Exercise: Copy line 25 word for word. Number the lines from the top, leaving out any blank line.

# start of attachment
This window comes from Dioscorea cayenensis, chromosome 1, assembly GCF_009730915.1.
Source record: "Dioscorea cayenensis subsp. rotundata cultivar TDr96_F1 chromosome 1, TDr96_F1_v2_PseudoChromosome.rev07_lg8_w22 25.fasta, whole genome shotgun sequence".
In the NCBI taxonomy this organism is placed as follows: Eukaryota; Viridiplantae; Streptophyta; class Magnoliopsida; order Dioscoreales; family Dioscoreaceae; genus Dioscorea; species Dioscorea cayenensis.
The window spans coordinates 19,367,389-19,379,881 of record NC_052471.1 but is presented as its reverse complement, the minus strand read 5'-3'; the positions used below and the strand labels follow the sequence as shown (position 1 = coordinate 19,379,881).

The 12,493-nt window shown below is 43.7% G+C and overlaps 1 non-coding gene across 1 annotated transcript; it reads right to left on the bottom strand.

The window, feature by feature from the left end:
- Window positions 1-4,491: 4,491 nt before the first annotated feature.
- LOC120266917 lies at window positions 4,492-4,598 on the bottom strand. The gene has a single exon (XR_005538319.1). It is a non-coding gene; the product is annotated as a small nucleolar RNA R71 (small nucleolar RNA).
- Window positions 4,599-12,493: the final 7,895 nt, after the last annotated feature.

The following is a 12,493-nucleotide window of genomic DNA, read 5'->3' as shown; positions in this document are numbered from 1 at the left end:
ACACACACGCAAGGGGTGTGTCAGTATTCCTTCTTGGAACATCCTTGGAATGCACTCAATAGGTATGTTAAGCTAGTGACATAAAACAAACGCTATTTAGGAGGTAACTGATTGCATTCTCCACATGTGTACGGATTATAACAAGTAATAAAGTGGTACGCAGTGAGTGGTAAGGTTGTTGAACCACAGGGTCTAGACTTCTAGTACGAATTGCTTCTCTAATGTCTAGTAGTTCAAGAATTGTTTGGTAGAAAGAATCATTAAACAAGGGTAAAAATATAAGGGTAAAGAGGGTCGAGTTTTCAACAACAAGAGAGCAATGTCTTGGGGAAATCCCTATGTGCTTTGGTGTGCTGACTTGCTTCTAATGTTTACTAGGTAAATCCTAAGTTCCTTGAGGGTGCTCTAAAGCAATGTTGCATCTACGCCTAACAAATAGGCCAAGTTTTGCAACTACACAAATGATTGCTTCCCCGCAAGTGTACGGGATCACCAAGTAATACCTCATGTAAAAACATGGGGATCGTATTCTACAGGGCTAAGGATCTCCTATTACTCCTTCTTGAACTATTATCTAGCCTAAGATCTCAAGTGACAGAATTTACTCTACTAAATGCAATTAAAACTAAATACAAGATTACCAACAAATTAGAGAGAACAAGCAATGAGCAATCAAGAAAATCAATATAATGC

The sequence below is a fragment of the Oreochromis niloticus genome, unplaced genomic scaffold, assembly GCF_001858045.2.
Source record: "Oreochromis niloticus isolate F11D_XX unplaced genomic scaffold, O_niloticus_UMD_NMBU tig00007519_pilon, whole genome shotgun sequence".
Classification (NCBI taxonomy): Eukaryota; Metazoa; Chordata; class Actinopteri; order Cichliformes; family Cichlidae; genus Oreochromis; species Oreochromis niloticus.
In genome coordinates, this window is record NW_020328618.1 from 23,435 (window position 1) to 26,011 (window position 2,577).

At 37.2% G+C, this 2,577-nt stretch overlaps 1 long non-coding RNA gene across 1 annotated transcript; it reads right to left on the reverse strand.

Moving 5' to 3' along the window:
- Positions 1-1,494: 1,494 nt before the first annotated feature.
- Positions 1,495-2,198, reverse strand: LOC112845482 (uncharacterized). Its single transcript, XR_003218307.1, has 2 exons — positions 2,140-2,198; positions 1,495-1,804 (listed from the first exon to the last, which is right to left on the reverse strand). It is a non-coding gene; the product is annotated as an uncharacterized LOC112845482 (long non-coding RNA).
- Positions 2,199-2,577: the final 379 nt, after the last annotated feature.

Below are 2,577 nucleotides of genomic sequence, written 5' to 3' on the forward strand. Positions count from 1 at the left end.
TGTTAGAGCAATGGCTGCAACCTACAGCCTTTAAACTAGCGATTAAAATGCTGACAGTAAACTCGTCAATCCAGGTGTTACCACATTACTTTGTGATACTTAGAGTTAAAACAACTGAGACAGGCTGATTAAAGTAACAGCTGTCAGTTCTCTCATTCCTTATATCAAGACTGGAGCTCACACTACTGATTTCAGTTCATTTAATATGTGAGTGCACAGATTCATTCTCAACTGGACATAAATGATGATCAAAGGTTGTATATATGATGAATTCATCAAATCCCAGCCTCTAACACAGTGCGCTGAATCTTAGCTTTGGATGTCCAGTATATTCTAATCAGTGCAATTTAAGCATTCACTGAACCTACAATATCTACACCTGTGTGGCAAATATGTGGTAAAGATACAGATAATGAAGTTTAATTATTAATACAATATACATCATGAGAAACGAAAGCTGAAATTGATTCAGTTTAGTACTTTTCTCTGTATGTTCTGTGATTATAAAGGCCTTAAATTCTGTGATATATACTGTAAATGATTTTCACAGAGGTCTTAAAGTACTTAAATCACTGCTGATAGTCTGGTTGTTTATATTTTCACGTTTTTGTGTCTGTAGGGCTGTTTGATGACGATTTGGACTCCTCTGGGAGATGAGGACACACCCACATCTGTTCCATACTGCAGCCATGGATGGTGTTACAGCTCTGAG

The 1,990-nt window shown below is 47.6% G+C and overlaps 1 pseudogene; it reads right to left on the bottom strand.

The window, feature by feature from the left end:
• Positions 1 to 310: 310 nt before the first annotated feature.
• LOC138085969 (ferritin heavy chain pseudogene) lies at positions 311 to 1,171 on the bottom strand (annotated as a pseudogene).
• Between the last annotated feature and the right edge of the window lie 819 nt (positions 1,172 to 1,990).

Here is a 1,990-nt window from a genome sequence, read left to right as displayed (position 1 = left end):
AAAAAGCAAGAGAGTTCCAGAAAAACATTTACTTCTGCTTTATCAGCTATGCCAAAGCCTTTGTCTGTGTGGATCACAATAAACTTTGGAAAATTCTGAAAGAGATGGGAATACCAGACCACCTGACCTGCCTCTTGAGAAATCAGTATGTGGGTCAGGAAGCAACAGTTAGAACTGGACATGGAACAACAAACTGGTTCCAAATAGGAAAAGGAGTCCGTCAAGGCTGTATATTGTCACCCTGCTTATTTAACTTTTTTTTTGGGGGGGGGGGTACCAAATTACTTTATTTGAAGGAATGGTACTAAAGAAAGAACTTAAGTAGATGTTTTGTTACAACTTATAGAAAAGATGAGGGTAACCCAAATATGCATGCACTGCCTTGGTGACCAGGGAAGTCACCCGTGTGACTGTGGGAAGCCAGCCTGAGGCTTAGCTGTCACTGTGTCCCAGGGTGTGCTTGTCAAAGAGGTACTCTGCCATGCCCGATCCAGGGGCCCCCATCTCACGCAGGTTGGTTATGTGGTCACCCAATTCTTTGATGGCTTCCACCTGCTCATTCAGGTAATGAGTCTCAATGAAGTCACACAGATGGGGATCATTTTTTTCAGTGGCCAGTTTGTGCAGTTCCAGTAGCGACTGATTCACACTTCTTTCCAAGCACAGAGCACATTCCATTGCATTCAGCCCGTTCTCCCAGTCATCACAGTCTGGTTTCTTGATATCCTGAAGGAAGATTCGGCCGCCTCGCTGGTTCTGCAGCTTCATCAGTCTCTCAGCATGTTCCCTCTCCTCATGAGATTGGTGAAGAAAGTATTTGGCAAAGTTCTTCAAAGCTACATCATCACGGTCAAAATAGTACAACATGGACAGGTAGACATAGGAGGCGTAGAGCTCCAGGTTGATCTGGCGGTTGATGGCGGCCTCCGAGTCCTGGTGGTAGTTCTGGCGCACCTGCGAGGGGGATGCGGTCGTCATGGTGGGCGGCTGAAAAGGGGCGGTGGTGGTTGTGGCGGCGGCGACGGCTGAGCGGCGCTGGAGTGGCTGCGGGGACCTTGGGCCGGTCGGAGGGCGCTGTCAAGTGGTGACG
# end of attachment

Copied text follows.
• Positions 1 to 310: 310 nt before the first annotated feature.